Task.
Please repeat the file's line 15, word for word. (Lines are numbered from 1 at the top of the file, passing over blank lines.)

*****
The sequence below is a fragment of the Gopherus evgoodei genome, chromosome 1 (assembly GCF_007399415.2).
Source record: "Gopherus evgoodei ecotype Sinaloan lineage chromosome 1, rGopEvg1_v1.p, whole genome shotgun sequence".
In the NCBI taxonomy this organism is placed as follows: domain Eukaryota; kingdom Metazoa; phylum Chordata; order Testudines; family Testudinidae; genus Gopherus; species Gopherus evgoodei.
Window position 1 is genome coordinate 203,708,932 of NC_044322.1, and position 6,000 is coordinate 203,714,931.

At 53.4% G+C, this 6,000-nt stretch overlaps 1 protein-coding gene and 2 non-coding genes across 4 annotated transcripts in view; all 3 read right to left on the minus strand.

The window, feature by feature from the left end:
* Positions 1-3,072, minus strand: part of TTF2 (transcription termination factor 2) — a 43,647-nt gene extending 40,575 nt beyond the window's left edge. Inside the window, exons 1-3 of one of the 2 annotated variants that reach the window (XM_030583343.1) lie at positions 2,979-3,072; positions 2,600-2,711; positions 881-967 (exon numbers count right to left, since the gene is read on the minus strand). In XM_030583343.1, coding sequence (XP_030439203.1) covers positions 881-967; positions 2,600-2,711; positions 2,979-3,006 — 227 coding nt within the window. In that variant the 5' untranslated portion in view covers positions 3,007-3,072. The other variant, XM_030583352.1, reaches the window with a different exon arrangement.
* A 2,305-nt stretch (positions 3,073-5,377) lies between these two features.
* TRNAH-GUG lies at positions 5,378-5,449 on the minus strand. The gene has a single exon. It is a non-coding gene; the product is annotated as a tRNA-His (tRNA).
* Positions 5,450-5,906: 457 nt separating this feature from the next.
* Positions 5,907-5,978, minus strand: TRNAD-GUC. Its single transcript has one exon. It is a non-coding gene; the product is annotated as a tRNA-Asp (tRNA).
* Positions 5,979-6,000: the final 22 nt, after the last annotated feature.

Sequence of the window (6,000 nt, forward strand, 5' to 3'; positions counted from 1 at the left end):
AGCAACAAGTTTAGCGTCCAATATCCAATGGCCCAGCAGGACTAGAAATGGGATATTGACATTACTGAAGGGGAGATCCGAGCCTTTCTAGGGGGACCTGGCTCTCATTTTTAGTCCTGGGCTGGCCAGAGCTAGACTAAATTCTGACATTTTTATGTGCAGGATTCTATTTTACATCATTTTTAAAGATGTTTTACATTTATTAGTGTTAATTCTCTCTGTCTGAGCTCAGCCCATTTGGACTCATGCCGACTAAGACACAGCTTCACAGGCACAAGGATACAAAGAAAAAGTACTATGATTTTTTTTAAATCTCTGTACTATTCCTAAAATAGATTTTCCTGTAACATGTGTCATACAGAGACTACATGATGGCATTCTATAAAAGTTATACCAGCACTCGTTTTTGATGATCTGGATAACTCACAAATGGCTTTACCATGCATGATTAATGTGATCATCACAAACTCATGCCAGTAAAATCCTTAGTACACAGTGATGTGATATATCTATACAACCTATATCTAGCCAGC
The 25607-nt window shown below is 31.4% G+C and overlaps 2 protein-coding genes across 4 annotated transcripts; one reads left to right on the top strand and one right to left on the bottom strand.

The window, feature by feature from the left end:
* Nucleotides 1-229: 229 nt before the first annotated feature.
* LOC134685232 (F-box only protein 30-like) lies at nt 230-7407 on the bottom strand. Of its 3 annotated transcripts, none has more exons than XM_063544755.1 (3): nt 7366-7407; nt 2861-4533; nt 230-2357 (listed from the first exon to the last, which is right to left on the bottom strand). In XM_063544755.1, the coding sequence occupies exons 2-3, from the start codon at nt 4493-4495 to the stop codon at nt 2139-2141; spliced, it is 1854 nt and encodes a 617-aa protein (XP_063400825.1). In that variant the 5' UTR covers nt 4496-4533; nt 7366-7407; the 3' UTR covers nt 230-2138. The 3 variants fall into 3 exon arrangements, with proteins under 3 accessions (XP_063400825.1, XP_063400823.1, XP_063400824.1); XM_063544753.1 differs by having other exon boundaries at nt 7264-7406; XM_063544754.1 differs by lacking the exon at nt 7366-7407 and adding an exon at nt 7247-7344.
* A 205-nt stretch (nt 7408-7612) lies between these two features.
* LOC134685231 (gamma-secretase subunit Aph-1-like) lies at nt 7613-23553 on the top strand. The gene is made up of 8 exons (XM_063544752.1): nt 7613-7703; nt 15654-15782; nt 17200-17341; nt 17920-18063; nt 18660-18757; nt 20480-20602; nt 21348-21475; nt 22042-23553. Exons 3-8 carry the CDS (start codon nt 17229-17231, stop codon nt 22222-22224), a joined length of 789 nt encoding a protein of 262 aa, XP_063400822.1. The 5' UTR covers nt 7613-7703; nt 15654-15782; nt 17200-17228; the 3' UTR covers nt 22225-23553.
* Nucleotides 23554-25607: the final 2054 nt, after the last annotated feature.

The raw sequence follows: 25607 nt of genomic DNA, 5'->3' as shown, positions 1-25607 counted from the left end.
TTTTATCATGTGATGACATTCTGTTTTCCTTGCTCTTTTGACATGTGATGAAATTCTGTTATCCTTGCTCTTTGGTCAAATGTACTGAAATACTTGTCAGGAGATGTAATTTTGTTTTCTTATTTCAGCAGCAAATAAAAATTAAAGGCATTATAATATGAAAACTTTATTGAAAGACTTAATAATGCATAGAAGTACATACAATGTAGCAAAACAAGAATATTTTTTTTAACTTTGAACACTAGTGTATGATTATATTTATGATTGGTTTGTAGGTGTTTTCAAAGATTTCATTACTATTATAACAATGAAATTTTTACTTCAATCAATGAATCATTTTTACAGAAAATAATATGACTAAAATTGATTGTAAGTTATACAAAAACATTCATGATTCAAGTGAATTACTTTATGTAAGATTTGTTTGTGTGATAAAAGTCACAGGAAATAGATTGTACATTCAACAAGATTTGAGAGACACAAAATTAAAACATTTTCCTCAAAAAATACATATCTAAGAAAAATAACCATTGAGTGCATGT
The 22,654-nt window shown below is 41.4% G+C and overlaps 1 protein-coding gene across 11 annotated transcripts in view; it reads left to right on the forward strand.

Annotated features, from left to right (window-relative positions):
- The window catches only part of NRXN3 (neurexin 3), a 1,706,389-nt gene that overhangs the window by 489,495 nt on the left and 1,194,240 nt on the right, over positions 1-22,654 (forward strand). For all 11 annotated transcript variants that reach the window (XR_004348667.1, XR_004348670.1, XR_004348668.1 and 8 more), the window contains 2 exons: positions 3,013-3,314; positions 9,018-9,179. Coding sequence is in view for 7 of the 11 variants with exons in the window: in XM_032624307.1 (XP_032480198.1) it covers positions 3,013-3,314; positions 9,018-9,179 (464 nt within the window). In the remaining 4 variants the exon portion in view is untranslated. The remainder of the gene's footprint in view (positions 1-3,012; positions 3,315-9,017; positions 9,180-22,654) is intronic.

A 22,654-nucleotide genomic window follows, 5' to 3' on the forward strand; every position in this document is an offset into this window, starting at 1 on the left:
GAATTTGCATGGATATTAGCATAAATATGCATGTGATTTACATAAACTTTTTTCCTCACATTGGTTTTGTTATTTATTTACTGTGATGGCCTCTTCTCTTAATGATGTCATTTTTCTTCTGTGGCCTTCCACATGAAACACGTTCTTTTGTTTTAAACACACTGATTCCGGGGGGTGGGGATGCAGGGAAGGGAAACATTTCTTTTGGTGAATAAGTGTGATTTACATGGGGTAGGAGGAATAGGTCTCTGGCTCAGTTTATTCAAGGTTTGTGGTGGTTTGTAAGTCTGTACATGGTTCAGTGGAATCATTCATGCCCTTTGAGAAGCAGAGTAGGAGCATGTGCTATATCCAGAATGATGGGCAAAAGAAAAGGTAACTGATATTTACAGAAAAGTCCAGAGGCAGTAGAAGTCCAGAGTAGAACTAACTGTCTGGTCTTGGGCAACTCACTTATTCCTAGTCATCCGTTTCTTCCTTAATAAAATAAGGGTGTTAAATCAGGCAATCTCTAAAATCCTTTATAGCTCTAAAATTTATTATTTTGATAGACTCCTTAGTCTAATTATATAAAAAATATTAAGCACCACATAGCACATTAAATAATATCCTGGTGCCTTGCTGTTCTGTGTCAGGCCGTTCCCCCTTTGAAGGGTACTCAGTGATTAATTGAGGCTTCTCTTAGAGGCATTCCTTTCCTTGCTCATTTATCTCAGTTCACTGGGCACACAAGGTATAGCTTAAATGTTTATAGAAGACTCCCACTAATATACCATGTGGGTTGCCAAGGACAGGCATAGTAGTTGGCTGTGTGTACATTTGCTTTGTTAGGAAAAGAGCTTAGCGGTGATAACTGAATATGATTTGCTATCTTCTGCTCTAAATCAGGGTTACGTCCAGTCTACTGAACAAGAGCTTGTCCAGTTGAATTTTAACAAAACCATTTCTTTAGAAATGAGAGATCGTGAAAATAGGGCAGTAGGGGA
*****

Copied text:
The 25607-nt window shown below is 31.4% G+C and overlaps 2 protein-coding genes across 4 annotated transcripts; one reads left to right on the top strand and one right to left on the bottom strand.